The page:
These types or typologies fill the scriptures and indeed we heard another one tonight in our two readings.  The first was from 2 Samuel and the return of the Ark to Jerusalem.  We know the power of the Ark from Indian Jones, when it killed all of the evil Nazis, right?  Now fiction may be fiction, but its not far from the true reality of the true Ark.  We heard of Uzzah who in an attempt to keep the Ark from falling to the ground placed his hand upon it to steady it and was smote because of it.  Even one trying to do a seemingly good thing perished because he dared to touch the holy throne of God.  As you may remember the Ark was not just a box, it was throne upon which God resided among Israel.  It was from the mercy seat on the spread out wings of the cherub that God came down and spoke with Moses in the Tabernacle.  The Ark was the most holy dwelling place of God with man.  In fact the same work used to talk God overshadowing the Ark with his presence is the same word that St. Luke uses to speak of Mary, “the power of the Most High will overshadow you; therefore the child to be born will be called holy.”  Israel carried the Ark with them into every battle, bringing them victory.  It was carried around the walls of Jericho making the walls come a tumblin’ down.  And in the building of the Temple it was placed into the Holy of Holies that only the Chief Priest was allowed to enter and only once a year to make sacrifice for all the sins of Israel.  It was feared and held in awe by all of Israel.      

So how does this get us to Mary?  Well though the lessons are not printed for us tonight, go back home later and compare our two passages tonight.  The entry of the Ark into Jerusalem and Mary’s visitation to Elizabeth.  They are strikingly similar in their outline.  Mary and David both “arise and go on their journeys.”  Both Mary and the Ark are greeted by a eerily similar questions.  David asks, “How can the ark of the Lord come to me?”  Elizabeth asks, “Why is this granted to me that the mother of my Lord should come to me?”  Both Mary and the Ark are greeted with great joy.  David gets the band together and Elizabeth and her unborn son John leap for Joy at her presence.   Both Mary and the Ark are a blessing to those whom they visit.  “The Ark of the Lord Blessed Obed-edom and all his household.”  Elizabeth is filled with the Holy Spirit.  The Ark remains with Obed-edom for three months, the same length of time Mary remains with Elizabeth.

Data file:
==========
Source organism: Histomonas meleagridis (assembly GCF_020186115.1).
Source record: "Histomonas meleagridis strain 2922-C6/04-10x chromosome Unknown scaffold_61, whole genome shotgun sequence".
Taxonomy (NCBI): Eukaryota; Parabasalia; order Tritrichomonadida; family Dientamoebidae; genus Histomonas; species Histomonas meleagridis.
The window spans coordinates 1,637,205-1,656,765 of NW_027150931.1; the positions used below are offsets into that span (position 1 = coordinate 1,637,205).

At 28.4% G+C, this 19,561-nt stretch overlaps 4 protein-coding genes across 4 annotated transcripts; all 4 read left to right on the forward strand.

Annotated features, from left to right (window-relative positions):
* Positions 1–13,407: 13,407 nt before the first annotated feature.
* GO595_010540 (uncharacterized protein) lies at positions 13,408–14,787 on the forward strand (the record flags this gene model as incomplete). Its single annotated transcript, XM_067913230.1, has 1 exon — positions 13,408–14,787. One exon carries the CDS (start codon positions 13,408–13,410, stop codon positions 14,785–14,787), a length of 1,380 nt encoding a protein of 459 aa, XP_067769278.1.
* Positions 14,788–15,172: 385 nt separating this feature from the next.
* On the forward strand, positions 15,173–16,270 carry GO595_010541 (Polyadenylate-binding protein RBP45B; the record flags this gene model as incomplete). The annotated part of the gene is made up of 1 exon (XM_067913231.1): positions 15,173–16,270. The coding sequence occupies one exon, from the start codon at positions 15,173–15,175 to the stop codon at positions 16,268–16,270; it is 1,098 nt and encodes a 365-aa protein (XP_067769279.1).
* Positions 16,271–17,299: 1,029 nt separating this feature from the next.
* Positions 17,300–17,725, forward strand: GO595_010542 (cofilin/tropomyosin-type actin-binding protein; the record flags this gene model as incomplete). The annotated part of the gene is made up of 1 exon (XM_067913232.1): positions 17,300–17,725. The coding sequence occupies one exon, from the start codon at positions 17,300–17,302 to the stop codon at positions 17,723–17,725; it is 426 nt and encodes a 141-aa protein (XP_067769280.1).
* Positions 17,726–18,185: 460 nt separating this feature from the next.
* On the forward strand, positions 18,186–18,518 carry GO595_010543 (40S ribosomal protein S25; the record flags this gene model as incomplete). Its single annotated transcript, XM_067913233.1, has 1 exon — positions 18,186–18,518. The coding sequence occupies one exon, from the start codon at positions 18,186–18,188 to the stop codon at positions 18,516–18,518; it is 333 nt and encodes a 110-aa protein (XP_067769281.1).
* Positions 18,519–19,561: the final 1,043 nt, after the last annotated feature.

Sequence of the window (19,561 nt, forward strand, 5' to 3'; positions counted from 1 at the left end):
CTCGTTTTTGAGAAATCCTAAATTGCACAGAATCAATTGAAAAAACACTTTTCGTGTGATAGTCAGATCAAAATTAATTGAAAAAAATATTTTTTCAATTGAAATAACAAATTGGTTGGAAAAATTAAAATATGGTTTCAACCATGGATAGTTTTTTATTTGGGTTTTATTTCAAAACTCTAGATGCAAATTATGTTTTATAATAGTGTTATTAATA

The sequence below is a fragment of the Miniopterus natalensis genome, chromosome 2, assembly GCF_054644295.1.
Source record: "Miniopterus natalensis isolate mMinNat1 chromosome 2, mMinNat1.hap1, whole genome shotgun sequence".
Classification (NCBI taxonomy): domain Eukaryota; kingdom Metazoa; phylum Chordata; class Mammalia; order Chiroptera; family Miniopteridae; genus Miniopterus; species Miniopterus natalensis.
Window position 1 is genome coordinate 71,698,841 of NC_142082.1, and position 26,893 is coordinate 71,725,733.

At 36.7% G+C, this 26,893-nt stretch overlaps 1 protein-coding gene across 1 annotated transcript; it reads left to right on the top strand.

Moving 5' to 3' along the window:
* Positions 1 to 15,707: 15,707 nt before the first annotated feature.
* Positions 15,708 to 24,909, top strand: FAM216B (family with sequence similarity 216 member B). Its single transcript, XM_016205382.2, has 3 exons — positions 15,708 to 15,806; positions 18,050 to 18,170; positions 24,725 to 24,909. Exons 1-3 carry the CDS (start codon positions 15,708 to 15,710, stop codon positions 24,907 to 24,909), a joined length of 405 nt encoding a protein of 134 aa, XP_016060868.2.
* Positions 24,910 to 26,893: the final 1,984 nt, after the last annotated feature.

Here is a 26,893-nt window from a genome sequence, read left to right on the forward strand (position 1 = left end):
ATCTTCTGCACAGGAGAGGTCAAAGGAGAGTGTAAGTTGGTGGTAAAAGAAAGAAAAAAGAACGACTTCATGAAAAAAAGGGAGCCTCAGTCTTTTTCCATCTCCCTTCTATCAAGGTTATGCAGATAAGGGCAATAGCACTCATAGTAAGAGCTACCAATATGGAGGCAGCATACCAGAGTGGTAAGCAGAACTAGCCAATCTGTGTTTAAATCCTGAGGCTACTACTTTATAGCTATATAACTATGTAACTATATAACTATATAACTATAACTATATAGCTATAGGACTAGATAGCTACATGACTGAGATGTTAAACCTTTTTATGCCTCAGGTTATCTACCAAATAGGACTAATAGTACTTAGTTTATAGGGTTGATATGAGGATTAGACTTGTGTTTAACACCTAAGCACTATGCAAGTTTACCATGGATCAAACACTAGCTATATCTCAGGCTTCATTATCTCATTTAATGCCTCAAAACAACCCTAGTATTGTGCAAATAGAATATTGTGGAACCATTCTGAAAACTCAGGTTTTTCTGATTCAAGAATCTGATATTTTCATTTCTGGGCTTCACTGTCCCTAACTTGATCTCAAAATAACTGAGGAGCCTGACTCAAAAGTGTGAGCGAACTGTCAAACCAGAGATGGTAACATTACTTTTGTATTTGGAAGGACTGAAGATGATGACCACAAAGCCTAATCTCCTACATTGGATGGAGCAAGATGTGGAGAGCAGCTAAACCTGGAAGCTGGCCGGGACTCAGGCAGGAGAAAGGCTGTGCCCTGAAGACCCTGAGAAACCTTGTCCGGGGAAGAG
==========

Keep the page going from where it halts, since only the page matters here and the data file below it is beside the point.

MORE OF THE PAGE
St. Luke’s knowledge of the Old Testament abounds as it helps form and shape his Gospel.  He uses the pattern from 2 Samuel to help frame his narration of the Visitation.  He is getting us to make these connections that he is drawing, if we’re willing to search for them.  By his time the Ark of the Old Covenant had long been lost to history and battle after the Babylonian Conquest of 586 BC, but now God has raised up a new Ark.  A new throne by which God will dwell again upon the earth, no longer a golden adorned box for His mystical presence in a cloud, but rather a flesh and blood womb from the Blessed Virgin.  Where the Old Ark contained Tablets of the Law/Ten Commandments, Aaron’s Priestly Rod, and a bowl full of Manna; the New Ark contains: the One who fulfill’s the Law; The Great High Priest after the Order of Melchizedek; and the Bread of Everlasting Life.  By this new Ark God’s presence would abide forever, through this Ark He would prove Himself to be Immanuel!   

In this Mary is singularly unique, that she was chosen to bear the presence and be overshadowed by the most High in all His power and glory.  In all humility and devotion to God she becomes what Israel had once lost.  She becomes the dwelling place of God with Man until His birth.  The early church made this connection as did St. Luke and therefore exalted her in reverence and dignity, just as ancient Israel did of the Ark of Old.  If they treated a box with such reverence, how ought we treat the Mother of our deliverance?  She now, through her faith, becomes the bearer and deliverer of our salvation.  For this she can never be honored enough.  For this Luther calls her the most noble gem in all Christianity.  Her yes to God, is also her yes to her fellow brothers and sisters, us.  In our life of faith, then we too Lutherans, can give thanks and praise to God for Mary.  And do so completely faithfully and in all good Lutheran rightness to echo the words of the Archangel and her cousin Elizabeth, “Hail Mary, full of Grace, the Lord is with thee.  Blessed art thou among women and blessed is the fruit of thy womb, Jesus.”